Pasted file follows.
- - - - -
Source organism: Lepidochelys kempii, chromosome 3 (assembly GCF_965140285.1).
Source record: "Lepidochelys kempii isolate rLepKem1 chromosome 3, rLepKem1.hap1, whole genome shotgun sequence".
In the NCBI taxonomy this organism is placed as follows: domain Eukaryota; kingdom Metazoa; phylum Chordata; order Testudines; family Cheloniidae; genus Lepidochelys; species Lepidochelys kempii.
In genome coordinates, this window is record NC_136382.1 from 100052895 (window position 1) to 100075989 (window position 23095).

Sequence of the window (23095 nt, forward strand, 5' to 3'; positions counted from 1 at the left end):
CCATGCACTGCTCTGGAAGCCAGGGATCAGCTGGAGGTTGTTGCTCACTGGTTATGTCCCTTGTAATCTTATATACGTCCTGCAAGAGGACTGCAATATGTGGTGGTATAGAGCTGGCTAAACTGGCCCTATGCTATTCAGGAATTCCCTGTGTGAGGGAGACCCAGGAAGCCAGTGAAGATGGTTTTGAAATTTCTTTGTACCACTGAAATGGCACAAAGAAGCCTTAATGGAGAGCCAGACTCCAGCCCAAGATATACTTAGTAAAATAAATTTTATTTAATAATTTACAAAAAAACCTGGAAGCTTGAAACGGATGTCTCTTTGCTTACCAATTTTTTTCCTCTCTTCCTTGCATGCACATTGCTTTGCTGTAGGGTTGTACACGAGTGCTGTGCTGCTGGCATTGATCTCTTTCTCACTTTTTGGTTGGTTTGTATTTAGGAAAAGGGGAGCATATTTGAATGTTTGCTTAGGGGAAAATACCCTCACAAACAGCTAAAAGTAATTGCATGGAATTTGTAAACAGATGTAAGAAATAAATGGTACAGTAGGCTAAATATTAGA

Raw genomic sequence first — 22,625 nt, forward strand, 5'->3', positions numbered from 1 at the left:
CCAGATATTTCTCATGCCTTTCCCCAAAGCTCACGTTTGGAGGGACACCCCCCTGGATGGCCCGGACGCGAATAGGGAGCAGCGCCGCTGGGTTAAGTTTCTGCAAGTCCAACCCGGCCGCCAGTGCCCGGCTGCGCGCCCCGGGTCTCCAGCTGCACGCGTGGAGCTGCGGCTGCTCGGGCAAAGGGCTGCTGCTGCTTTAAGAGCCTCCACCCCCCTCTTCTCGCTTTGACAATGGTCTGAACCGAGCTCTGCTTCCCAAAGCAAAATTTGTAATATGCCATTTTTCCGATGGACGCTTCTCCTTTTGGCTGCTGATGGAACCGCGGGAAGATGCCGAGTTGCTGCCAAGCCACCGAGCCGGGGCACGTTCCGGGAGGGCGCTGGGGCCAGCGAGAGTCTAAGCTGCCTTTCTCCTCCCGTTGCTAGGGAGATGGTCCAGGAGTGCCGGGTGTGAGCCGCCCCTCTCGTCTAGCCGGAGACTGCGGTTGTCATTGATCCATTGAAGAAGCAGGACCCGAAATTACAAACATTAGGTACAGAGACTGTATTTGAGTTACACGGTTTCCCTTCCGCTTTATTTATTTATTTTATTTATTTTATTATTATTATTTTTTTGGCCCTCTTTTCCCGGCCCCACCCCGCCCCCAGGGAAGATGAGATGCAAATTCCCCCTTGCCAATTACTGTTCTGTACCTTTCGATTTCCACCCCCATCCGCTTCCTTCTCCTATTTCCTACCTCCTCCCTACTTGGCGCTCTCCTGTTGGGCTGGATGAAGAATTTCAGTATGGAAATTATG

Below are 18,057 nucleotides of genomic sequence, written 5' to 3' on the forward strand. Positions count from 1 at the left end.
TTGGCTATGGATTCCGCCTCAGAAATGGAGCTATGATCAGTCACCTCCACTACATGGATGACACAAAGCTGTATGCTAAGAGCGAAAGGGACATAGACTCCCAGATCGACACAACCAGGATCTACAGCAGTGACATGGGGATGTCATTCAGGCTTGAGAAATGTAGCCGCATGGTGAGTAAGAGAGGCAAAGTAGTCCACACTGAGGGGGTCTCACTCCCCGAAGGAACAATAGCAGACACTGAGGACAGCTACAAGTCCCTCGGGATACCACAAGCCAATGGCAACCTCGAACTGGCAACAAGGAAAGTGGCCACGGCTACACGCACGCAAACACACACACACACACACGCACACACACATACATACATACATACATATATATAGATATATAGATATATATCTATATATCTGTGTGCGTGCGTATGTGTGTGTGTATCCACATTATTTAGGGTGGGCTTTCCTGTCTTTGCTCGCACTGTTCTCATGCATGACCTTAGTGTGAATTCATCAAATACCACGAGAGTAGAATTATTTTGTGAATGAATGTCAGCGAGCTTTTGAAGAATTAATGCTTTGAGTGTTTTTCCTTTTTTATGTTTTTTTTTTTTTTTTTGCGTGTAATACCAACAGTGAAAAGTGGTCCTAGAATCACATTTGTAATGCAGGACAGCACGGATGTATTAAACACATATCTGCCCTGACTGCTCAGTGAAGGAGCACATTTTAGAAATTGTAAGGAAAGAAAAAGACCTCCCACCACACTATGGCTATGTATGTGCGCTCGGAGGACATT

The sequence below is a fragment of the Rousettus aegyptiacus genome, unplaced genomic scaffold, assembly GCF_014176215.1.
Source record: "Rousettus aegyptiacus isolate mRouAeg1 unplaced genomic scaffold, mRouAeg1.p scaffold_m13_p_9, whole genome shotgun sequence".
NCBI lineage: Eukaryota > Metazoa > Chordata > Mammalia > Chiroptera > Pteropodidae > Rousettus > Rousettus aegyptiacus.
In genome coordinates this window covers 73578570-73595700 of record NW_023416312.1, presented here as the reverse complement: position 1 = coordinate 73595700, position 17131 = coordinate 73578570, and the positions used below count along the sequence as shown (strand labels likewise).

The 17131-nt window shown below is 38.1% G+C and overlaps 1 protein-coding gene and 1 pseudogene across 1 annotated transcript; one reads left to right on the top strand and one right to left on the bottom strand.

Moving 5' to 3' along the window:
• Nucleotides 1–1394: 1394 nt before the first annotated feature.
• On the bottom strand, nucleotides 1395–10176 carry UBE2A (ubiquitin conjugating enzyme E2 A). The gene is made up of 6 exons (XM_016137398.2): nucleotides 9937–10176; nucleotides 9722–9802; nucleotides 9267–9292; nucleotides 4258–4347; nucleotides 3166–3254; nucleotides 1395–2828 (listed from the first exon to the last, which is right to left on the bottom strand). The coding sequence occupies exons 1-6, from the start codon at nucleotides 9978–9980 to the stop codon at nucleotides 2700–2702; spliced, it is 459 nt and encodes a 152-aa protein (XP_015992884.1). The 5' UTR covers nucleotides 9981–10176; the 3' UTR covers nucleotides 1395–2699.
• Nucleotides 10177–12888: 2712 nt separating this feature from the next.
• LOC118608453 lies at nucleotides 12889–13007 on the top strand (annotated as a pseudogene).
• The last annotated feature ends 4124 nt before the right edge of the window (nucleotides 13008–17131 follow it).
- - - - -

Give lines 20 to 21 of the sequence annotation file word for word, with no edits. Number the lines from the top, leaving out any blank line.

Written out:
• LOC118608453 lies at nucleotides 12889–13007 on the top strand (annotated as a pseudogene).
• The last annotated feature ends 4124 nt before the right edge of the window (nucleotides 13008–17131 follow it).